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Proposed Iowa Law Could Reduce Underaged Alcohol Poisoning Deaths

Proposed Iowa Law Could Reduce Underaged Alcohol Poisoning Deaths

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An alarming amount of young people who are underaged are drinking alcohol in the state of Iowa. Surveys and research on young people in the state show that the youth of Iowa have as many issues with alcohol abuse as adults. The great fear of parents regarding alcohol is not that their kids will drink but that their kids could get hurt drinking. Iowa legislators have proposed a bill that would provide immunity to those under 21 who are trying to help those who require emergency assistance due to an alcohol poisoning.

Underaged Drinking Statistics

The Iowa Department of Public Health has conducted surveys and studies that show approximately 23 percent of 8th graders reported drinking alcohol before the age of 13. By the 11th grade, 20 percent of those surveyed report having drank alcohol within the past month. Alcohol continues to be the most abused substance by youths in the United States and children in Iowa seem to be at a higher than average risk to abuse alcohol.

Binge drinking is also a serious concern for the state. Binge drinking is generally defined as having five alcoholic drinks within two hours for men and four alcoholic drinks within two hours for women. The prevalence of binge drinking in Iowa is significantly higher than the national average, with 25 percent of people in Iowa reporting binge drinking compared to 18.4 percent for the rest of the country. According to the Center for Disease Control (CDC) younger people are the most likely to engage in binge drinking, with 30 percent of those 18-24 years old reporting binge drinking. 

The CDC also estimates that six people die every day from alcohol poisoning. Alcohol poisoning, also referred to as alcohol overdose, often presents as nausea and vomiting, mental confusion, respiratory problems, reduced body temperature, seizures, weak pulse, irregular heart rate, and unconsciousness.

Youths are often so afraid of criminal prosecution for underaged drinking that they can be reluctant to help a fellow underaged drinker that presents symptoms of alcohol poisoning. This reluctance can cost a young person their life. Iowa legislators introduced House Bill 175 to give immunity from underaged consumption or possession laws to persons under the age of 21 seeking emergency assistance for overdose or crime victims.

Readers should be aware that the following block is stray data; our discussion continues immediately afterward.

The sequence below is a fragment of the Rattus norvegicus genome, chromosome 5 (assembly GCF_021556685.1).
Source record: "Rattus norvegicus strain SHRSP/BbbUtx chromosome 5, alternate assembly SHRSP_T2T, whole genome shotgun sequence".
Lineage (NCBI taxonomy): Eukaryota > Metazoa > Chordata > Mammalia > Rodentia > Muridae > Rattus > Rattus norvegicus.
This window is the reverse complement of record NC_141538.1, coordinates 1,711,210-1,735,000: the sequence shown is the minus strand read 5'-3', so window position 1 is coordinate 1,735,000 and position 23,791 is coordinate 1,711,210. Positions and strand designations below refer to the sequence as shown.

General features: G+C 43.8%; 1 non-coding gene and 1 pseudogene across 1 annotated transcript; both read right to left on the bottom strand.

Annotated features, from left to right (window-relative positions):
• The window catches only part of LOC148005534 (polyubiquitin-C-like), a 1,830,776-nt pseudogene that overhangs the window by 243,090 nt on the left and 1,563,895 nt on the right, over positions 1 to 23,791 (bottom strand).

Underaged Drinking and the Law 

Normally, a person that is between the ages of 18-20 who is caught in possession of alcohol would be facing up to 30 days in jail and/or a fine of up to $200. A criminal record for a young person could jeopardize their admission to college or stop them from gaining employment. Young people are also often quite afraid of what will happen when their parents find out they were arrested. The fear of getting in trouble can often lead to a delay in seeking medical attention for a friend at a party that has alcohol poisoning and that delay can have dire consequences. 

House Bill 175 would give immunity to those who are in good faith attempting to get emergency medical care for a person who has overdosed on alcohol. That immunity protects a person under the age of 21 from prosecution for underaged possession, purchasing, or consumption of alcohol. If they used a fake ID to obtain the alcohol they will not be prosecuted for using the fake ID. They would also not face certain sanctions from their university if they are enrolled. The university would not be able to remove them from a course, restrict their enrollment, suspend or expel the student, or evict or exclude the student from housing. 

To be eligible for this immunity a person had to have been the first person that sought emergency medical care or the person that needs medical assistance. They must also provide their name and contact information to either medical or law enforcement personnel. They have to stay on scene until the assistance arrives and cooperate with medical professionals or law enforcement. 

The hope is that by removing the fear of punishment, underaged people who have gotten into alcohol will still do the right thing and maybe save a friends life.

About The Author
Timothy McCarthy II
With over 25 years of experience as an attorney, Timothy McCarthy II knows that a proactive approach is important in both criminal defense and civil cases. He strives to give each client personal attention and use the unique details of their case to form a defensive strategy that's right for them. Timothy studied at Drake University, where he received his Bachelor's degree and his Juris Doctorate ...read more


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